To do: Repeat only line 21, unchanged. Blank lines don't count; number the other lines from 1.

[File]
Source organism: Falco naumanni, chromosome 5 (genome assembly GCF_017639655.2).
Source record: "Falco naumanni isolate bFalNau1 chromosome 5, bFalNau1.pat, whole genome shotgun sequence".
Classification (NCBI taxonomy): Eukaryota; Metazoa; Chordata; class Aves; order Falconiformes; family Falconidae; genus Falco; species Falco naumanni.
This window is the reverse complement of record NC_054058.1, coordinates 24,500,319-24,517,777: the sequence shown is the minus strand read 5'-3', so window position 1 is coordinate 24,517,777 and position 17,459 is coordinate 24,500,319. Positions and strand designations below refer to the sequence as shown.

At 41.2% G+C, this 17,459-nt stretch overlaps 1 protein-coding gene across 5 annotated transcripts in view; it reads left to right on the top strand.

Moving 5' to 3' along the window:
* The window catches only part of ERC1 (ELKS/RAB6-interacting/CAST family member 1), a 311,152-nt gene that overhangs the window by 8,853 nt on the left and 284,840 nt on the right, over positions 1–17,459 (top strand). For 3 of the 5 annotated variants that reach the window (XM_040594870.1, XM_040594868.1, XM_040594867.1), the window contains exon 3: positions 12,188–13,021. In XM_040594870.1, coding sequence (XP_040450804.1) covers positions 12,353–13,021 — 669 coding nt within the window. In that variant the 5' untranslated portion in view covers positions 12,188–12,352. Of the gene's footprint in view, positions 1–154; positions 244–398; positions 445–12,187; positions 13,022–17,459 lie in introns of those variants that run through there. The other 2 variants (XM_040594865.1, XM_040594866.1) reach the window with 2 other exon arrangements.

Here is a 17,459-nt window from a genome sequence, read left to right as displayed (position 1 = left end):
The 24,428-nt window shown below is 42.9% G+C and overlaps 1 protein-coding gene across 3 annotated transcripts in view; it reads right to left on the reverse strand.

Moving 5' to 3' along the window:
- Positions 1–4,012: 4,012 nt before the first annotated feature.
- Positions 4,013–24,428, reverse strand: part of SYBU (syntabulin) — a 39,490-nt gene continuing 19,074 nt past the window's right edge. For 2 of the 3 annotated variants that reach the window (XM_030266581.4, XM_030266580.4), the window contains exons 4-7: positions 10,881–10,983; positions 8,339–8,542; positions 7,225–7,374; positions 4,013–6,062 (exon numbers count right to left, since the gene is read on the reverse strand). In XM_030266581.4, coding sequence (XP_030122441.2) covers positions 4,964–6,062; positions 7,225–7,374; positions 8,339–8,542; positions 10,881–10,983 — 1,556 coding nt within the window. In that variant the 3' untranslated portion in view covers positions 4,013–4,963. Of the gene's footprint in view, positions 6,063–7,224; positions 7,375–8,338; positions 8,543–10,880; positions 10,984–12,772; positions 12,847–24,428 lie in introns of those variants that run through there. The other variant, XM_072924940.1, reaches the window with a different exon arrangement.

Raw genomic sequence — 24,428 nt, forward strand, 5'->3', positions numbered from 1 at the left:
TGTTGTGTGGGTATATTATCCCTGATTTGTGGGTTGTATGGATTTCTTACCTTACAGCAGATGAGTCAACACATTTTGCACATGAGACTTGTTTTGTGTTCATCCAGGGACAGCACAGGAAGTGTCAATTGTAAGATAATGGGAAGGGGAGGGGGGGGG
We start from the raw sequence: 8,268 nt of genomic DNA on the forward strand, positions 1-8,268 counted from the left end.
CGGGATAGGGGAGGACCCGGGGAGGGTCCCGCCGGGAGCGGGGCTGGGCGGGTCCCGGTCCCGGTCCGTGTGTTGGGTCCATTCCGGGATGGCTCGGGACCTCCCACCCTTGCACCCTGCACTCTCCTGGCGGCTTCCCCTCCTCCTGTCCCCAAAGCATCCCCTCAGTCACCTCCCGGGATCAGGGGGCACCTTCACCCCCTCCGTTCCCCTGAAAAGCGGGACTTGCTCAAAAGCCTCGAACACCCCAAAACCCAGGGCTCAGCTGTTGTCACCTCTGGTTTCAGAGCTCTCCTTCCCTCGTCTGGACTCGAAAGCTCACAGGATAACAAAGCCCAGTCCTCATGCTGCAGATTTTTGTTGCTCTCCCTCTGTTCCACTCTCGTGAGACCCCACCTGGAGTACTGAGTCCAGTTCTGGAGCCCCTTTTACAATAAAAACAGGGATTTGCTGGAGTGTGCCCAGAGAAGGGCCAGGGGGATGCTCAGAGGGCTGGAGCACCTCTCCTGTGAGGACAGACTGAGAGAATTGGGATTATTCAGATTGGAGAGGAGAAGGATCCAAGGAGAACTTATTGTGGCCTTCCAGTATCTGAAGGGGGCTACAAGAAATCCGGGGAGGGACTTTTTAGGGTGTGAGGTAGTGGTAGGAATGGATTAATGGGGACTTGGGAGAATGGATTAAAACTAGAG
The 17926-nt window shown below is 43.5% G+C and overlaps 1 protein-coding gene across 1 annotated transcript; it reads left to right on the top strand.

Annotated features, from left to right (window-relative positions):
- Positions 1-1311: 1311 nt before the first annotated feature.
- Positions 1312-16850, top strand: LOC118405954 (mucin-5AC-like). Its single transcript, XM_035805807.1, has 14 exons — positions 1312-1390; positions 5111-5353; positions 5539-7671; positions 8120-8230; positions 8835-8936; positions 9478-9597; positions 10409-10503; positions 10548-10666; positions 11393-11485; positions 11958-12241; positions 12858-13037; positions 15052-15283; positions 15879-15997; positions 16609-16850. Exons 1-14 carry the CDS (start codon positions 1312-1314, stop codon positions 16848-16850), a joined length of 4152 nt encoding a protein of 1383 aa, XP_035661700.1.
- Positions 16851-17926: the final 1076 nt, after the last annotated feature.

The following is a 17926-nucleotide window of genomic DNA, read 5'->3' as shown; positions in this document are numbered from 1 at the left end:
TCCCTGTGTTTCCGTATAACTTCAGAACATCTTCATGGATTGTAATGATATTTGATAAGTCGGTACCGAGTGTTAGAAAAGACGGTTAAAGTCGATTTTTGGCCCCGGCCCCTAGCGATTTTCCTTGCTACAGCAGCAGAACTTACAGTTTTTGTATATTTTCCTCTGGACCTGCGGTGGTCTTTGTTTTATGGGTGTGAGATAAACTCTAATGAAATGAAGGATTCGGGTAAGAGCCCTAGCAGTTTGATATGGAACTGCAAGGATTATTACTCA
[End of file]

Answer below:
- Positions 16851-17926: the final 1076 nt, after the last annotated feature.